“We want to treasure up all the old traditions from the time of the Indians to the present day. We should like, above all things, to rummage in forsaken attics, to ransack those mouldering papers which the good-wife has declared time and time again she will sell to the ragman. We have reason to believe that bushels of this ‘old stuff’ are yearly given to the flames, and we desire to save it, and that immediately…”
Rummage and ransack! The ragman! This language echoes the passion of the society’s members, led by Huntoon, as they embraced their mission to enlighten and educate Canton’s residents on the town’s past from the time of area native people up to (but not including) the Civil War. Still standing and a landmark in town, the “watering trough” erected at the intersection of Washington and Randolph Streets is the first visible result of these efforts. It is dedicated to the Reverend John Eliot (aka “The Apostle”) whose efforts on behalf of the local Ponkapoag Indians introduced them to Christianity and aided in smooth relations between the natives and settlers.
Huntoon’s inclination to memorialize Eliot may, in part, have been a result of his early exposure to the stories he heard in his family of origin. From the book, The Descendants of Huntoon, Generation No. 4:
• Benjamin was the grandfather of Daniel T. V. Huntoon, the compiler of the original Huntoon Genealogy. Daniel was 14 years old when Benjamin died, and in his genealogy he recounts a conversation he had with his grandfather. Elder Benjamin was born twelve years after the death of the progenitor Philip Huntoon, and was 15 years old when his grandfather, Philip, the son of the progenitor, died. So some of the things that Daniel T. V. Huntoon writes about in his genealogy, in particular the story of the original Philip's capture by indians, may have been passed down orally through a relatively small number of witnesses.
This “small number of witnesses” may in fact have preserved the integrity of the capture story. Oral history, as we know, leaves itself open to inaccuracy and embellishment in each re-telling.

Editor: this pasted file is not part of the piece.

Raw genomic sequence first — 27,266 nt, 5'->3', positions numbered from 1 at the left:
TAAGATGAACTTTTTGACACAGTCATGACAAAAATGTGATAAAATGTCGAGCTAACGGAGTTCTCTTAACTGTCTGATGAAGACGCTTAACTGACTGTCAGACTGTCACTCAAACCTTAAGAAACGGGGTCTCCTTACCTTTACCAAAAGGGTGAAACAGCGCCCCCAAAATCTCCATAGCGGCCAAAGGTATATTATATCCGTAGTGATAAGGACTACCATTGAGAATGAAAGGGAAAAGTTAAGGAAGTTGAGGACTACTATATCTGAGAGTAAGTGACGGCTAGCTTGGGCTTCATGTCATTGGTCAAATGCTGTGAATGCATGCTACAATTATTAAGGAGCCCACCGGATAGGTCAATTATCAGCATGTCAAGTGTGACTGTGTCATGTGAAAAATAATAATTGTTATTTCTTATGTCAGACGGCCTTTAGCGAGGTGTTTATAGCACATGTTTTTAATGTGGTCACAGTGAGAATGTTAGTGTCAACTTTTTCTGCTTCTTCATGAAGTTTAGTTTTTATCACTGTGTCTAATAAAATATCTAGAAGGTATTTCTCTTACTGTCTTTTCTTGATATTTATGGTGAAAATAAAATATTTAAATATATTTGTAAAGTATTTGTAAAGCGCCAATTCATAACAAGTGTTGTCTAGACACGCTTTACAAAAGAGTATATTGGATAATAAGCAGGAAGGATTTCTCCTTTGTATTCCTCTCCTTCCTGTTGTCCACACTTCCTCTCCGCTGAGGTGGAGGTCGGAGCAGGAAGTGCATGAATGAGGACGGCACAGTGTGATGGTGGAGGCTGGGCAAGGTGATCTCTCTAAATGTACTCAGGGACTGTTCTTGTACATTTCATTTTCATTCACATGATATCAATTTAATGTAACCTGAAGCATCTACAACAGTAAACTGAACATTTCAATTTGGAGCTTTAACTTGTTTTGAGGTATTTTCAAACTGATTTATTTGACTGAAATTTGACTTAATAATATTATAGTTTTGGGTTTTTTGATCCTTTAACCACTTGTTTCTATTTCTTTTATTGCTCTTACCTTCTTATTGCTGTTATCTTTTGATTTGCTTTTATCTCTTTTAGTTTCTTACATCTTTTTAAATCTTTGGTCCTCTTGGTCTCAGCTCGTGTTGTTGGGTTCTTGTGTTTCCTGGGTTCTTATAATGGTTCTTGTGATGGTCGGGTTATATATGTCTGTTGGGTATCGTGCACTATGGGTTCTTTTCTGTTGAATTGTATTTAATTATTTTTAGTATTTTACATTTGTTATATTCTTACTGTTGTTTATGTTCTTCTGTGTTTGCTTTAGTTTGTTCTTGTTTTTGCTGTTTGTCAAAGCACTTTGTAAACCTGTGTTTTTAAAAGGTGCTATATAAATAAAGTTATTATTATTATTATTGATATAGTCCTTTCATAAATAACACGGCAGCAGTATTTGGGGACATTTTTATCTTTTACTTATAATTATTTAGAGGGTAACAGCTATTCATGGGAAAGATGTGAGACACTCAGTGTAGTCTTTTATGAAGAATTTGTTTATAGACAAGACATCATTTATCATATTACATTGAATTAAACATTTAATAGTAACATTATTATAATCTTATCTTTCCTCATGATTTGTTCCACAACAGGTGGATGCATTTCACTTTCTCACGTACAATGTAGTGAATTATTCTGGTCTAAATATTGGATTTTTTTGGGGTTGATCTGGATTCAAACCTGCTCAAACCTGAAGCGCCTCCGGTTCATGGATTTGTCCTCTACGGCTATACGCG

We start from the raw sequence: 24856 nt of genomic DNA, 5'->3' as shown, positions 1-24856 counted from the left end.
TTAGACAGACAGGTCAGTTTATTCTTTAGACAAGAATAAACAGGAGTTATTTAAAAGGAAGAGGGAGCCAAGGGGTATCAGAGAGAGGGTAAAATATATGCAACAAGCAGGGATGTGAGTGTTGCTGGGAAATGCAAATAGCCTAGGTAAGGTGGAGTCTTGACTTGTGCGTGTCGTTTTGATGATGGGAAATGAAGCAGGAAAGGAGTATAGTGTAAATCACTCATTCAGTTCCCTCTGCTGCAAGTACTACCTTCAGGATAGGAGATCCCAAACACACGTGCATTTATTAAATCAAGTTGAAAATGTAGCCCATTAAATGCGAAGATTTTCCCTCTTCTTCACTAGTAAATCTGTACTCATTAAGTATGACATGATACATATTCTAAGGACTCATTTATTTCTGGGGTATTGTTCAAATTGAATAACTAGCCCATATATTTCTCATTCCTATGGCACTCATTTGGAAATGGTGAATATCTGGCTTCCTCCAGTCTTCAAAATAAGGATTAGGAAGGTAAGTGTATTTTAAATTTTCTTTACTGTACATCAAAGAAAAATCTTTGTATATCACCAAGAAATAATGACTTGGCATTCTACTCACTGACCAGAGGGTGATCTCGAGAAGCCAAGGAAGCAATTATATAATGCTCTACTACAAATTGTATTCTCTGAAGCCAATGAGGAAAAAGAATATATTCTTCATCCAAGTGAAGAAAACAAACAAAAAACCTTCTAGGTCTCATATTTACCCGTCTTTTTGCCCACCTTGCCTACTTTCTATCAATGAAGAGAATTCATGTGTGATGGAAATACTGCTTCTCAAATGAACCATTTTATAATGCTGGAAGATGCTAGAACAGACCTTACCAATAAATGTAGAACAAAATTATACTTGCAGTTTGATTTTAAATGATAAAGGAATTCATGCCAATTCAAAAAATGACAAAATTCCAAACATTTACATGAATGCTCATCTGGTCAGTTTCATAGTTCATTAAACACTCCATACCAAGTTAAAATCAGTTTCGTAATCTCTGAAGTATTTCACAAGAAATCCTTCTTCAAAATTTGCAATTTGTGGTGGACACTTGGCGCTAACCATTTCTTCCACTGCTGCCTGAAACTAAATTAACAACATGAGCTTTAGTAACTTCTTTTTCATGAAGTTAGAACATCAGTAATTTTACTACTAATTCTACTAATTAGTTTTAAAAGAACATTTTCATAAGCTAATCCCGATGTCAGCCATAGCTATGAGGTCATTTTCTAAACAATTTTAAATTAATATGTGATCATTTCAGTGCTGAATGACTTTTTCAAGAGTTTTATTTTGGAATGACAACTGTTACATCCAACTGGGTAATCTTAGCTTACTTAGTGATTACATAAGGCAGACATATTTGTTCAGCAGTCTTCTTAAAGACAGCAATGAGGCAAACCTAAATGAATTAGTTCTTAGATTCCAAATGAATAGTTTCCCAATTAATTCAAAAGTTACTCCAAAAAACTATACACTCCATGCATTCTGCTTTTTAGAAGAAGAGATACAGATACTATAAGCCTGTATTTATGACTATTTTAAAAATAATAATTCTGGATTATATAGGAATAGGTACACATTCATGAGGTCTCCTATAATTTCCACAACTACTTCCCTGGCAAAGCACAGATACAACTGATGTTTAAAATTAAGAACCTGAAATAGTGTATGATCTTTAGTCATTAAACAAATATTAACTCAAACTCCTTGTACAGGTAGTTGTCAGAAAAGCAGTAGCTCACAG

In keeping with his passion for historical preservation, Huntoon was largely instrumental in erecting a monument for Colonel Richard Gridley whose military career included the French and Indian War and the Revolutionary War; Gridley is also considered to be America’s First Chief Engineer by the United States Army Corps of Engineers. Huntoon and a contingent of committee members disinterred Gridley’s remains from their original resting place in an enclosure near his home to a grave in the Canton Corner Cemetery. Gridley was reburied beneath a monument befitting “one of the most distinguished military characters of New England.”
Huntoon’s obituary in the Canton Journal remembers him as “firm in his friendship, charitable in his judgment, and pronounced in his opinion.” It goes on to say that “No man in this vicinity...ever approached him in his knowledge of local history” and “his early death...is a public loss.” Daniel Thomas Vose Huntoon remains our foremost town historian.
“Daniel T. V. Huntoon.” The Canton Journal 17 December 1886.
Huntoon, Daniel T.V. History of the Town of Canton, Norfolk County, Massachusetts. Cambridge: John Wilson and Son, University Press, 1893.
Huntoon, Daniel T. V. Philip Hunton and his descendants. Canton, Massachusetts: University Press, 1881.
https://cantonmahistorical.pbworks.com/w/page/38821825/Daniel TV Huntoon